Dettori craves deliverance in Florida

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Frankie Dettori rides back into town today and many will spill out of the shops and on to the sidewalk to witness his coming. To see Frankie, one of the best and certainly the most glamorous rider in Europe. To see Frankie, the man who died on the biggest stage of them all 12 months ago.

Frankie Dettori rides back into town today and many will spill out of the shops and on to the sidewalk to witness his coming. To see Frankie, one of the best and certainly the most glamorous rider in Europe. To see Frankie, the man who died on the biggest stage of them all 12 months ago.

Gulfstream Park was a changed place yesterday. The storm that was meant to hit the Floridian coast had blown out and lost its force, a Hurricane Higgins if you like. There was still much precipitation, however, and the dirt track resembled a beach just after the tide had disappeared. Nevertheless, the warm rain at daybreak told us we were in the tropics. This is no Churchill Downs. Dettori certainly hopes so.

It was a year ago in industrial Kentucky that the Italian made a bad mistake. He whipped Swain across the track in the Breeders' Cup Classic and lost far more than his share of the monstrous $4m prize. He lost his reputation.

"One glaring error like that will mark him for life over here," Bill Finley, the racing correspondent of the New York Daily News, says. "It was one of the worst rides in the history of major races. We're not so ignorant and so foolish to think that Frankie Dettori is a hopelessly poor rider, but if on his one big moment in the spotlight he blows it, then that's the impression he's going to leave over here. We don't think he's a bum. Maybe just a little overrated.

"He's not thought of in the United States as a brilliant rider, he's known as the guy who blew the Breeders' Cup.''

It was a ride which a hugely Eurosceptic audience was happy to pick over. At the Massachusetts Institute of Technology, George Pratt, a professor of electrical engineering, was set the task of analysing tapes of the race. He came to the conclusion that Swain lost about eight and a half feet by his actions, lugging out for 17 strides and losing six inches per stride, more than his margin of defeat.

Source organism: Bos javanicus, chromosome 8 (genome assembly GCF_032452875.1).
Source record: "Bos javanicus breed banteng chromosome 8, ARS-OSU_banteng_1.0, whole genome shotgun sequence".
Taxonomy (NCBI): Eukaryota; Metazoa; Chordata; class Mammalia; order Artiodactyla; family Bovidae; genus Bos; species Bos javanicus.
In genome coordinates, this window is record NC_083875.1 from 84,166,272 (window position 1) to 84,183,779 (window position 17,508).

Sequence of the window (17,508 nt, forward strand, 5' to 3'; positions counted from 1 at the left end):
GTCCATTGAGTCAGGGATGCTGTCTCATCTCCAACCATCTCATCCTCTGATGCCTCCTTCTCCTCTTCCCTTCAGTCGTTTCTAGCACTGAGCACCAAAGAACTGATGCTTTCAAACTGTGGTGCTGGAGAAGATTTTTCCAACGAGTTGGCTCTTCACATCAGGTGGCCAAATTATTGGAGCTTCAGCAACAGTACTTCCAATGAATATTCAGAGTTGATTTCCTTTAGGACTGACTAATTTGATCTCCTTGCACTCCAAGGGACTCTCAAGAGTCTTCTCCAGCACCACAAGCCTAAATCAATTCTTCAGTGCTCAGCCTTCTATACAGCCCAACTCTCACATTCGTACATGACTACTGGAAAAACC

When he comes down Hallandale Beach Boulevard to this tight, paperclip track, Frankie will therefore understand why the bunting is not out for him. He has, at last, come to terms with Breeders' Cup XV. In the immediate aftermath he deluded himself with a clusterbomb of excuses. The television lights had dazzled his horse, he said. He deliberately swerved clear of the battle-hardened Silver Charm, he said. We half expected, that autumnal day in Louisville, that he would point to the wrong sort of leaves on the track.

Later there would be time for admission. "I lost it," Dettori was able to say. "I absolutely lost everything I learnt. It all went out of the window.''

The jockey may have lost everything, but he has by no means lost everyone. Among the advanced guard in Gulfstream Park's quarantine unit yesterday was Tom Albertrani, the assistant trainer in Godolphin's élite ranks. He recounted the bad time for the Dubai team's retained rider. "Frankie was hitting left-handed quite a bit [that day]," Albertrani said.

"He hit him 13 times and, as the horse [Swain] started drifting, he just kinda lost control of him really. I could see by the way that he was hitting him that most horses would do that under that sort of pressure. By the time he straightened him out it was too late. But he's a good rider and he can learn from his mistakes. We all have confidence in Frankie.''

Also behind the thick chicken-wire of the segregation unit was Luca Cumani, who is almost family to Dettori. In great Italian tradition, they have fought and they have made up and the jockey continues his association at the weekend with Zomaradah in the Filly & Mare Turf (Lend A Hand in the Mile and Daylami in the Turf are his other mounts).

"Frankie is not the sort of person who dwells too much on the past and on mistakes. He'll be his usually bubbly self when he arrives looking forward to a Breeders' Cup meeting this year," Cumani said. "This will definitely work in a positive way for him. He doesn't like making mistakes and he doesn't like what happened to him last year. He will want to put it past him and give all the horses here a positive ride. I'm sure he will.

"He hasn't got to be No 1 in Europe by making too many mistakes and one mistake is allowable. It just happened to be a high profile one. If the same thing had happened at Catterick no-one would have noticed.''

But that is it. It didn't happen at Catterick. It happened on the richest day's racing in the world. They were all watching Europe's best-known jockey that afternoon and, at Gulfstream Park on Saturday, when Frankie must try hard to not try too hard, they will all be watching him again.

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